In the News

The Yale Center for British Art Expands Its Collection of Modern and Contemporary British Photographs

New Haven, CT—The Yale Center for British Art has expanded its collection of photographs... read more

Gouache on Paper of Iconic Apple Logo Attributed to Andy Warhol Headlines February 1 Sale

Franklin, MA — A mid-1980s gouache on paper rendering of the iconic Apple Macintosh... read more

The Library of Milanese Collector Sergio Rossetti Headed to Sotheby’s Milan on February 20

On February 20th 2018, Sotheby’s Milan will offer up for sale the library of... read more

Gift of Over 650 Works from Frederic A. Sharf Caps Legacy of Wolfsonian Support

Miami Beach, FL— The Wolfsonian-Florida International University today announced a significant gift of more... read more

Huntington's Spring Exhibition will Focus on Rare 19th-Century Astronomical Prints

San Marino, CA - A rare set of exquisite lithographs, depicting the pastel drawings... read more

Dr. Jörn Günther Rare Books Presents Highlights for TEFAF Maastricht 2018

Dr. Jörn Günther Rare Books AG returns to TEFAF Maastricht (10-18 March 2018) with... read more

Signed Books & Children's Books at National Book Auctions

Ithaca, NY—National Book Auctions, located in Ithaca, NY, announces the launch of their next... read more

Heritage Auctions' Animation Art Department Breaks Record With 2017 Sales Of $3.9 Million

Dallas, TX- Thanks to two stellar signature animation art auctions and another exceptional event... read more

Follow us on TwitterLike us on Facebook
Auction Guide
Advertise with Us
2015 Bookseller Resource Guide

Great Scott!

Collectors Throw Money at F. Scott Fitzgerald and Ben Franklin

The Eyes Have It

The Great Gatsby, Bonhams New York, $182,000

A copy of F. Scott Fitzgerald’s best known novel set a new auction record at Bonhams New York on June 10. Widely regarded as his most perfectly realized work, The Great Gatsby was published in New York in 1925. “I think my novel is about the best American novel ever written,” Fitzgerald bragged to Maxwell Perkins, his editor at Scribner’s, before publication.

Fitzgerald was equally forthright about Francis Cugat’s now iconic jacket design: “For Christ’s sake don’t give anyone that jacket you’re saving for me. I’ve written it into the book.” He may have been referring to the passage about “the eyes of Dr. T. J. Eckleburg” that stare out from a roadside billboard, or to Nick Caraway’s statement, “Unlike Gatsby and Tom Buchanan, I had no girl whose disembodied face floated along the dark cornices and blinding signs…” The eyes on Cugat’s jacket, however, are generally supposed to be those of Daisy Buchanan, and close examination of his artwork shows her pupils to be stylized reclining nudes.

For all that it was admired by leading literary figures, the book’s initial sales barely covered Fitzgerald’s advance, and most copies of the second printing were still in the Scribner’s warehouse when he died, his work almost forgotten, in 1940.

How very different things are today! This copy, from the M.B. Goldstone collection, shows some chipping and other wear, but it has all the issue points of a first printing and a jacket in the original state, with a lowercase j in Jay Gatsby’s name on the rear panel, corrected by hand.

Previous auction records include the $153,600 paid at Sotheby’s New York in 2004 for a very special copy from Maurice Neville’s collection. The jacket on that copy was from the corrected second printing, but it was inscribed by the author—and at a time when his books were mostly out of print, magazines no longer bought his stories and his Hollywood screenwriting career had come to a drunken end. Addressed to “Tat” Brown, Dean of Haverford College in Philadelphia and a noted collector, the book was poignantly inscribed “from one who is flattered at being remembered, F. Scott Fitzgerald, Hollywood, 1939.”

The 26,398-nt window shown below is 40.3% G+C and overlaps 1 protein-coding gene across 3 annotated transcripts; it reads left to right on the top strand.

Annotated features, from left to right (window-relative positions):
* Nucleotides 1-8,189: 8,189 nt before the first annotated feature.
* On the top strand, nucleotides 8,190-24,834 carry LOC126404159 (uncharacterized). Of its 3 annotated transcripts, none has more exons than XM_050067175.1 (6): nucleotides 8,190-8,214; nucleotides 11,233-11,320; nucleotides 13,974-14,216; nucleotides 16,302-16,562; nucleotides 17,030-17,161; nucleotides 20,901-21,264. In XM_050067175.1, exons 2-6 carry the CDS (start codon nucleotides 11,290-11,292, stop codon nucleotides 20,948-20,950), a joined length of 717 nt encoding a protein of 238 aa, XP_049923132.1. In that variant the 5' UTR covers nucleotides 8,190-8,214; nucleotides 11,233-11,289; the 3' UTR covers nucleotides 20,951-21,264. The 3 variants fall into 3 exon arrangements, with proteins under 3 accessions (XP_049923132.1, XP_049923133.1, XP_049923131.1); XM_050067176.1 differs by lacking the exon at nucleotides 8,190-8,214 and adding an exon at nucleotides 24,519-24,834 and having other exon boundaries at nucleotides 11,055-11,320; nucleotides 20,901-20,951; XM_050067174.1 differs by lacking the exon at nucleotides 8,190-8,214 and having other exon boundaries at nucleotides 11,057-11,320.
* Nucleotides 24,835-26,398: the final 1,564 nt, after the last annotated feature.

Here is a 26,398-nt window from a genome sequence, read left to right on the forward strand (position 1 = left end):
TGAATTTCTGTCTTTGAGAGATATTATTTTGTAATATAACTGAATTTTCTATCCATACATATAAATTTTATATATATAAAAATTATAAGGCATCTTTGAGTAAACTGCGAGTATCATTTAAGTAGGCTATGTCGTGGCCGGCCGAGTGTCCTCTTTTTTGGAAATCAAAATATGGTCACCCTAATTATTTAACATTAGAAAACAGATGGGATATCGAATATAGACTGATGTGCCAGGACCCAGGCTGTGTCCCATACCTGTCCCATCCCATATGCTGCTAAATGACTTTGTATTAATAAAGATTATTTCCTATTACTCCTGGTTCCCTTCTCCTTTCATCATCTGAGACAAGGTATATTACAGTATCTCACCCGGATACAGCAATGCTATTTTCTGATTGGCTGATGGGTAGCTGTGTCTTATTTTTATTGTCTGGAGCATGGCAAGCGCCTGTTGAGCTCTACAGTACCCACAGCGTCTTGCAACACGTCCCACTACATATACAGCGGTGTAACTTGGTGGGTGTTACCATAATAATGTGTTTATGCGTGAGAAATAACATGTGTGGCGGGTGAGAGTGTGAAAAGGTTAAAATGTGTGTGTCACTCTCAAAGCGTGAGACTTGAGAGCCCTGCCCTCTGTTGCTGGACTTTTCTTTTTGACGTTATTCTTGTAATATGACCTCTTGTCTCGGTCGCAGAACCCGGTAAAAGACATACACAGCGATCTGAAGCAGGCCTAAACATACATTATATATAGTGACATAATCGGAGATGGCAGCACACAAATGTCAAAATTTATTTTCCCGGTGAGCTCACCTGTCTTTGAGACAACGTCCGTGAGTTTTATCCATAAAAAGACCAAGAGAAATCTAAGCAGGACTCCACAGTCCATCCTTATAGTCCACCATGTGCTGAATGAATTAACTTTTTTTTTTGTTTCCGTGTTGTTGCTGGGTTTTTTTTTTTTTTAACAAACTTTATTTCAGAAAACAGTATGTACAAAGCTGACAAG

Rich Richard

Ben Franklin’s Almanack, Sotheby’s New York, $566,500

The principles of thrift espoused by the young Benjamin Franklin were more evident in the way Sotheby’s presented a rare copy of Poor Richard’s Almanack, than in the stratospheric bidding this historic little book produced. Just one little page from Sotheby’s new, environmentally-friendly mini-catalog was allocated to the sale of this copy, one of only three recorded copies of the first Poor Richard almanac.

In later life, the successful and prosperous Franklin found himself able to reconcile his reputation as the “Apostle of Thrift” with a very different lifestyle and the purchaser certainly ignored one of Franklin’s later Poor Richard aphorisms, “Buy what thou hast no need of, and ere long thou shalt sell thy necessities.” As Lauren Weber wrote in a piece on the sale for the Philadelphia Enquirer, Franklin himself would probably have enjoyed the irony of one of his poor almanacs selling for more than half a million dollars!

Franklin began writing his own almanacs, pseudonymously, when his printing shop lost the contracts for the printing of two others to a rival. Characterised by a mix of humour and pragmatic advice, much of it contained in the proverbs and aphorisms with which he sprinkled the text, the almanacs proved a huge success and as the title page illustration indicates, the first went into three impressions. An unfortunate transposition of the months September and October occasioned a second printing, while public demand brought the need for a third.

The signature of a previous owner, the charmingly named Polly Custards, appears on the title page, but this great rarity was only recently discovered in the collections of the Berwick (Pennsylvania) Historical Society. As befits their origin, the only other survivors are already housed in Philadelphia—a corrected first issue in the Rosenbach Museum & Library and another copy of the third impression with The Library Company.

Page 1 | 2 | 3 | Next